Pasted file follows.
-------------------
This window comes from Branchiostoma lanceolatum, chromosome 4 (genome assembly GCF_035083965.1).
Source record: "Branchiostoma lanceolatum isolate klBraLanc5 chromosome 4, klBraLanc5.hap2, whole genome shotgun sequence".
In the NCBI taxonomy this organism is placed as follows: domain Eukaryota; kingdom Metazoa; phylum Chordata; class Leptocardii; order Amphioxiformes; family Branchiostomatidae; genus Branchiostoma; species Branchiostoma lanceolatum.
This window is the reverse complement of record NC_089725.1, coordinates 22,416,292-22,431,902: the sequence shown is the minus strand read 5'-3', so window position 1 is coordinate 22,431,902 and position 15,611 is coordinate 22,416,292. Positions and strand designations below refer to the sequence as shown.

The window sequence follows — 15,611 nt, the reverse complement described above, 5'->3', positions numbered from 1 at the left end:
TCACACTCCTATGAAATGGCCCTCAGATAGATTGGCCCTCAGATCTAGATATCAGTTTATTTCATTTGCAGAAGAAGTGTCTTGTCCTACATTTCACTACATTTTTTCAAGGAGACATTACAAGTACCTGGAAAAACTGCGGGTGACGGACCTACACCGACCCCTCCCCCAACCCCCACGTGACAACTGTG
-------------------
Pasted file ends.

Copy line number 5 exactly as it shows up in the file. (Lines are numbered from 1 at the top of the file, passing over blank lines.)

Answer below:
The window sequence follows — 15,611 nt, the reverse complement described above, 5'->3', positions numbered from 1 at the left end: